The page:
Rickettsia felis infection rates in an east Texas population.

Robert J. Wiggers, Miranda C. Martin, Donald Bouyer

Research output: Contribution to journalArticlepeer-review

10 Scopus citations


Murine typhus (Rickettsia typhi), endemic in southern California and South Texas, is maintained within a host-vector system consisting of the opossum and cat flea. In the early 1990s, a second rickettsial species, Rickettsia felis, was also found to be maintained within the opossum-cat flea system and is, in fact, found more commonly than R. typhi in the opossum and cat flea. Recognized as a human pathogen in 1994, R. felis causes an infection that produces symptoms indistinguishable from classic murine typhus caused by R. typhi. Just how frequently "murine" typhus is caused by R. felis versus R. typhi is uncertain. By using a recombinant antigen specific for R. felis, 148 human serum samples were assayed for the presence of antibodies specific for R. felis. Results indicated that out of 32 samples that were positive when run against R. typhi, only 3 were also positive for R. felis. Thus, we conclude that R. felis infections are rare in Texas and most murine typhus is due to R. typhi infection.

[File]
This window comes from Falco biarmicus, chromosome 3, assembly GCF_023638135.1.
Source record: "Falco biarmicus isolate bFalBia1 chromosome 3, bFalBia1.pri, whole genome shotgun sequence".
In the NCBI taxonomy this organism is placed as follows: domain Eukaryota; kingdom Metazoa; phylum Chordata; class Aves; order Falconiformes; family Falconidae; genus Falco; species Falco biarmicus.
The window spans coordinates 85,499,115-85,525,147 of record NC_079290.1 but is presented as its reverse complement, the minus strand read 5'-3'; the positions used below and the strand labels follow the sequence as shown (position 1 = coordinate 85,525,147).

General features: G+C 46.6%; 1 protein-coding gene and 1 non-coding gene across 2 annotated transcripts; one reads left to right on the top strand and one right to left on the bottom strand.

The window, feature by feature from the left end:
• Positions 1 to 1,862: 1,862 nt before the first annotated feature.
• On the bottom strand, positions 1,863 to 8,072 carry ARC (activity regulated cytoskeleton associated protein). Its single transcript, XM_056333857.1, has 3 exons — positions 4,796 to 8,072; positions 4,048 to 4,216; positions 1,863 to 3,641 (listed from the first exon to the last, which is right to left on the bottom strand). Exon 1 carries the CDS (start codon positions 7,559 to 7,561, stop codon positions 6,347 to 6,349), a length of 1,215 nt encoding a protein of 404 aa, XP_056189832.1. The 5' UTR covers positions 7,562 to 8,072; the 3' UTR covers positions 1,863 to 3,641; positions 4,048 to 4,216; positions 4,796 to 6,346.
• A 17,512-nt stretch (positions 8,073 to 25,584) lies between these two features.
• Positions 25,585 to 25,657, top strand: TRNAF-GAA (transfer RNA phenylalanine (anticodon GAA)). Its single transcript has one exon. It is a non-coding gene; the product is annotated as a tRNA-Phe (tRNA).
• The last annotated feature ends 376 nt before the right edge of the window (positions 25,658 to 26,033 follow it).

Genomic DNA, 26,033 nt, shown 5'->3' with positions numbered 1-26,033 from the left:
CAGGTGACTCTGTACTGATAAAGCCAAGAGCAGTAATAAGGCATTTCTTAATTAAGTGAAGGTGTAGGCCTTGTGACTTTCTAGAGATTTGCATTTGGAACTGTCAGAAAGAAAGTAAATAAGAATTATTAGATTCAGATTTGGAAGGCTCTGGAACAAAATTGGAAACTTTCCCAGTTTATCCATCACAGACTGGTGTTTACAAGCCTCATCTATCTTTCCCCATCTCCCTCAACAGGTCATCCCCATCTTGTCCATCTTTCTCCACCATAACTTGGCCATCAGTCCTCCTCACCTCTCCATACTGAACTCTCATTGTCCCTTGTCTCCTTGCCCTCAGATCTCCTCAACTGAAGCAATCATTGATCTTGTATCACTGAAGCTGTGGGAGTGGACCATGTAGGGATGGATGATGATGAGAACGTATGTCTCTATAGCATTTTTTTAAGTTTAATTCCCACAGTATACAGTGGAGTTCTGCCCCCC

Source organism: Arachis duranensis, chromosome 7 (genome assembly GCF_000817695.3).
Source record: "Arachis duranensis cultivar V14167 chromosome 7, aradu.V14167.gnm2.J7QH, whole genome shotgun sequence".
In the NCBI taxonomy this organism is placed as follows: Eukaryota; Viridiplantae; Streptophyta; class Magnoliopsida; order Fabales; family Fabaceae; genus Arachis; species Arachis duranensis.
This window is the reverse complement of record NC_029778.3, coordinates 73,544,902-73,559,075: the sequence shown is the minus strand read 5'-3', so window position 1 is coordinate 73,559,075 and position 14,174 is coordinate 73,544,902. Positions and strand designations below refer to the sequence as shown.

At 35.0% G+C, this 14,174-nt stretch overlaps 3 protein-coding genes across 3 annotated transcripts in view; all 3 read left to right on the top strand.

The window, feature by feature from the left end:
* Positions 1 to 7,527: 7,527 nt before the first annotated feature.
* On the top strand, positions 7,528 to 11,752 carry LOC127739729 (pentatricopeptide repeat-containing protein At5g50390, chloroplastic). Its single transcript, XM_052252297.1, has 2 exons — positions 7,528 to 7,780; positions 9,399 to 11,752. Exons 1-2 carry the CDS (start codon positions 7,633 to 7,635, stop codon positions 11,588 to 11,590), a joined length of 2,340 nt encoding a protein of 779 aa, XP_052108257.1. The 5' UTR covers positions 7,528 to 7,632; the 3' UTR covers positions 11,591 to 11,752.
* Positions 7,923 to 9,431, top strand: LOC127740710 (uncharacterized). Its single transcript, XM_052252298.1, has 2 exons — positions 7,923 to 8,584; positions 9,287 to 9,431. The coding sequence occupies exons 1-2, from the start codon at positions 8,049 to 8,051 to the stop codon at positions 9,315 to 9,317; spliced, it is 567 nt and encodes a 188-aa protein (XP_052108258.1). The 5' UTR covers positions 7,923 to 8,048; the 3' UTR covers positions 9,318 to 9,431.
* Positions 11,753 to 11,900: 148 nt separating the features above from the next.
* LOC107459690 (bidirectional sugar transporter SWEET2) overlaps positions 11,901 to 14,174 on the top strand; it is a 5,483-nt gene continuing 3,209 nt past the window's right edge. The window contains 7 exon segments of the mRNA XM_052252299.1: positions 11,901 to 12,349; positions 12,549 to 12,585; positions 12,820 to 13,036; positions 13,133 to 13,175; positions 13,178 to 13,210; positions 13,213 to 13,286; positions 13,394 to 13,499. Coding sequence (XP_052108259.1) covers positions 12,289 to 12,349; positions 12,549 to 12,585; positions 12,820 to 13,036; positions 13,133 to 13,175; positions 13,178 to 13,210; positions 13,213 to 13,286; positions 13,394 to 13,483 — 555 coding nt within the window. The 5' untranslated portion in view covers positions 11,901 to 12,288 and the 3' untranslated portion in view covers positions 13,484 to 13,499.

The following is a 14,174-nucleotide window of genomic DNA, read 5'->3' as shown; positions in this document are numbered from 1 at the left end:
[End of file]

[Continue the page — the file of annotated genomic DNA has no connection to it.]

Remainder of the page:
Original languageEnglish (US)
Pages (from-to)56-58
Number of pages3
JournalTexas medicine
Issue number2
StatePublished - Feb 2005
Externally publishedYes

ASJC Scopus subject areas

  • General Medicine


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